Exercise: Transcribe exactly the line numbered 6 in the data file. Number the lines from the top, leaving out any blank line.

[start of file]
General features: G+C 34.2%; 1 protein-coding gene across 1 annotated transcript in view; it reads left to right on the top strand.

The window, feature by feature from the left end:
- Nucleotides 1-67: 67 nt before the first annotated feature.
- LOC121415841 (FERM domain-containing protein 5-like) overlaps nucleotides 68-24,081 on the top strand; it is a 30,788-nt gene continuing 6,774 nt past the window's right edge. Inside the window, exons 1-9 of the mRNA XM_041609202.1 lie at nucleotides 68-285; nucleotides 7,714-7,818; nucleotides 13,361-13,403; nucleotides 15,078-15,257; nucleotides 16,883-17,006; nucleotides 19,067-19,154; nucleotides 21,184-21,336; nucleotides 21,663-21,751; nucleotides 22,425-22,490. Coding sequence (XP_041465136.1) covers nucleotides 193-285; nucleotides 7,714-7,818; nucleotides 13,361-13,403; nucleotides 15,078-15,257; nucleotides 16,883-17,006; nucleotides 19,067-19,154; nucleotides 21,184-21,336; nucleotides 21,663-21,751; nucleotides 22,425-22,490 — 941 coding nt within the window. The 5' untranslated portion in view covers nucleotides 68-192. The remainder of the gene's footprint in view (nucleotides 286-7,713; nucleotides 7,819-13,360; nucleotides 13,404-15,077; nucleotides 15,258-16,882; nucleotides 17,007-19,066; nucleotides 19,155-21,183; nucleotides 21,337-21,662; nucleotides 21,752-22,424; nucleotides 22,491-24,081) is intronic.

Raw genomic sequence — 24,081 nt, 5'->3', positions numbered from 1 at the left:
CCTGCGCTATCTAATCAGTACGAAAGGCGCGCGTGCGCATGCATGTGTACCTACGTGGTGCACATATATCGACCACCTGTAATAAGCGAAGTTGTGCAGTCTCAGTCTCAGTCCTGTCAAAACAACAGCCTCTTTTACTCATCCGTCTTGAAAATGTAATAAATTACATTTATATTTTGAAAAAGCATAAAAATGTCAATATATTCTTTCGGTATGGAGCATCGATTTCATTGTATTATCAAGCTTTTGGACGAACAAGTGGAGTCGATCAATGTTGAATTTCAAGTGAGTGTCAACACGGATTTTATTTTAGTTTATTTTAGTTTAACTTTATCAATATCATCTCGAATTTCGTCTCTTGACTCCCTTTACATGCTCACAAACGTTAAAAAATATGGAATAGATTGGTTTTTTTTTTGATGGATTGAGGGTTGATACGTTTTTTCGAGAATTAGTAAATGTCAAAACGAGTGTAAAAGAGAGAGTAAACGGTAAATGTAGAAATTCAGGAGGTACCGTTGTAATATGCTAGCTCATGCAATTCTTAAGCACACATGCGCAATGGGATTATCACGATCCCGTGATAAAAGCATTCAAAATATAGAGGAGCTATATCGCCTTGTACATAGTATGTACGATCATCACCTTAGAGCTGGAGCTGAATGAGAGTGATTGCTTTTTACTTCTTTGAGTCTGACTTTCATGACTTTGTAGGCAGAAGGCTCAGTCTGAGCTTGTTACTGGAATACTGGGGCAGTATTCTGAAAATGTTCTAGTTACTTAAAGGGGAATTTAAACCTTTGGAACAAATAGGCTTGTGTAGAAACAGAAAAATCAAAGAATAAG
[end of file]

CCTGCGCTATCTAATCAGTACGAAAGGCGCGCGTGCGCATGCATGTGTACCTACGTGGTGCACATATATCGACCACCTGTAATAAGCGAAGTTGTGCAGTCTCAGTCTCAGTCCTGTCAAAACAACAGCCTCTTTTACTCATCCGTCTTGAAAATGTAATAAATTACATTTATATTTTGAAAAAGCATAAAAATGTCAATATATTCTTTCGGTATGGAGCATCGATTTCATTGTATTATCAAGCTTTTGGACGAACAAGTGGAGTCGATCAATGTTGAATTTCAAGTGAGTGTCAACACGGATTTTATTTTAGTTTATTTTAGTTTAACTTTATCAATATCATCTCGAATTTCGTCTCTTGACTCCCTTTACATGCTCACAAACGTTAAAAAATATGGAATAGATTGGTTTTTTTTTTGATGGATTGAGGGTTGATACGTTTTTTCGAGAATTAGTAAATGTCAAAACGAGTGTAAAAGAGAGAGTAAACGGTAAATGTAGAAATTCAGGAGGTACCGTTGTAATATGCTAGCTCATGCAATTCTTAAGCACACATGCGCAATGGGATTATCACGATCCCGTGATAAAAGCATTCAAAATATAGAGGAGCTATATCGCCTTGTACATAGTATGTACGATCATCACCTTAGAGCTGGAGCTGAATGAGAGTGATTGCTTTTTACTTCTTTGAGTCTGACTTTCATGACTTTGTAGGCAGAAGGCTCAGTCTGAGCTTGTTACTGGAATACTGGGGCAGTATTCTGAAAATGTTCTAGTTACTTAAAGGGGAATTTAAACCTTTGGAACAAATAGGCTTGTGTAGAAACAGAAAAATCAAAGAATAAG